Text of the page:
The strength of the SMP points to a positive future for DM

By Max Goldbart, Monday 12 September 2016

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The Strategic Mailing Partnership (SMP) is having a makeover. The partnership was first launched back in 2008, to give mailing houses more of a say in the future of the industry.

royal-mail

Events were organised, plans for a training course were put in place and leaders in the direct mail marketplace banded together to start something significant.

At the time, the SMP was launched with gusto, with a targeted mailing produced through the Royal Mail’s print management partnership with St Ives sent out to 280 direct mail companies throughout the UK. 

All of this pointed to an organisation brimming with enthusiasm. So where is it now?

Still very much here; it has been in beavering away in the background and now has more than 150 members representing around 80 mailing houses, together producing 80% of the bulk mail carried by Royal Mail. 

In 2011, it recruited more than 100 members, and a strategy refinement in 2012 saw it take more of a manufacturing focus. It was responsible, for example, for quietly forcing Royal Mail’s hand into refunding reversion surcharges issued in 2012.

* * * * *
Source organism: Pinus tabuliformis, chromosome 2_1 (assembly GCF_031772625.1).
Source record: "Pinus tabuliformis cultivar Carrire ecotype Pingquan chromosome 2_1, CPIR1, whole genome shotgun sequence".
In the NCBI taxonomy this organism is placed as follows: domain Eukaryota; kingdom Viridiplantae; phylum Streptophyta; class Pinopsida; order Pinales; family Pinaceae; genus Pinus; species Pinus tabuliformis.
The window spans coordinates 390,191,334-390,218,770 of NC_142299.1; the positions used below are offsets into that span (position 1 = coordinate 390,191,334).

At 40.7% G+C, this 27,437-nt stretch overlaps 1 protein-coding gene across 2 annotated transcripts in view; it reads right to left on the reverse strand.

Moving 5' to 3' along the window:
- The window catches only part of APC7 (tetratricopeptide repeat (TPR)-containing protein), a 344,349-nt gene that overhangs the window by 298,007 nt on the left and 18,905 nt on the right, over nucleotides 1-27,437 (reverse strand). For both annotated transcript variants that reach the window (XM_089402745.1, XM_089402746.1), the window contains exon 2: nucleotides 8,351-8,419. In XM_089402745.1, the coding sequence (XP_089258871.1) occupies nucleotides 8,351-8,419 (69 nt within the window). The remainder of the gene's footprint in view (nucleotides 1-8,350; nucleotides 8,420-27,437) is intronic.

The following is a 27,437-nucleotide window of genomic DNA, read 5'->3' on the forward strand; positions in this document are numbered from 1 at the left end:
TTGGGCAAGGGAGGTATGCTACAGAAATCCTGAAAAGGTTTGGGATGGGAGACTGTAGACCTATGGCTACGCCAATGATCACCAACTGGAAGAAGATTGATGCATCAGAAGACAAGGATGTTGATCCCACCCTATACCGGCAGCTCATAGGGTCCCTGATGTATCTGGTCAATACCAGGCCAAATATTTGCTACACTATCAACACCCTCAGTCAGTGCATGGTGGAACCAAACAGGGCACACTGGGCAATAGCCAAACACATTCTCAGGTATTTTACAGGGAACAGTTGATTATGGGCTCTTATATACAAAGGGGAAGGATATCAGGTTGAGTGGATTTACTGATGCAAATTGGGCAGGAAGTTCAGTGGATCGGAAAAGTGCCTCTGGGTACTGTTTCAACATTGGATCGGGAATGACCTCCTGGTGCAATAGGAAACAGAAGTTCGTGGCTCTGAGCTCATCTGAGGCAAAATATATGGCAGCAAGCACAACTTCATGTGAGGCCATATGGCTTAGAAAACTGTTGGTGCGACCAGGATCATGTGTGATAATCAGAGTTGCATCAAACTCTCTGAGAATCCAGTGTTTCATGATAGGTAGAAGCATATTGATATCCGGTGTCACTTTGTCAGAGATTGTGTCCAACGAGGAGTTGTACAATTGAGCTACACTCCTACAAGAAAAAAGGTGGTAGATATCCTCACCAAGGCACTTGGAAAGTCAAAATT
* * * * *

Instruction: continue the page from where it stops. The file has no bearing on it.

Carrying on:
However, the organisation has decided that it is time it was a more visible presence and is therefore implementing a rebrand. With a new sponsor, Royal Mail Wholesale, and another big recruitment drive imminent, the partnership is soon to be renamed the Strategic Mailing Partnership: The Mailmakers. 

“Initially, it wasn’t part of the strategic framework to publicise it,” says the SMP’s chairwoman Judith Donovan CBE.

“Once the members had been recruited, it was seen as a closed shop, with no particular need to talk to the wider world, but in six years a lot has changed. Mailing houses have come and gone, new ones have emerged and technology has reinvented itself.”

Donovan, a previous vice-chairwoman of Postwatch, the former consumer watchdog for the postal service before it merged with Consumer Futures, was the first to be called upon for the chair position back in 2008 and has remained at the helm since then, overseeing a solid period of growth.

Postwatch was formed in 2000 in order to regulate the industry, after the Postal Services Act of the same year established the Post Office as a public limited company instead of a statutory corporation, intended by the government to encourage competition. 

The SMP’s aim has always been to achieve something unique by connecting up the Royal Mail with bulk mailing houses to develop a network. It describes itself as the only supply chain partnership in post in Europe and the board meets six times a year.

Donovan says it has not been the easiest of tasks, but the benefits are now being reaped, and it is time that the partnership boasted of what it has achieved in this period of extreme change for the sector.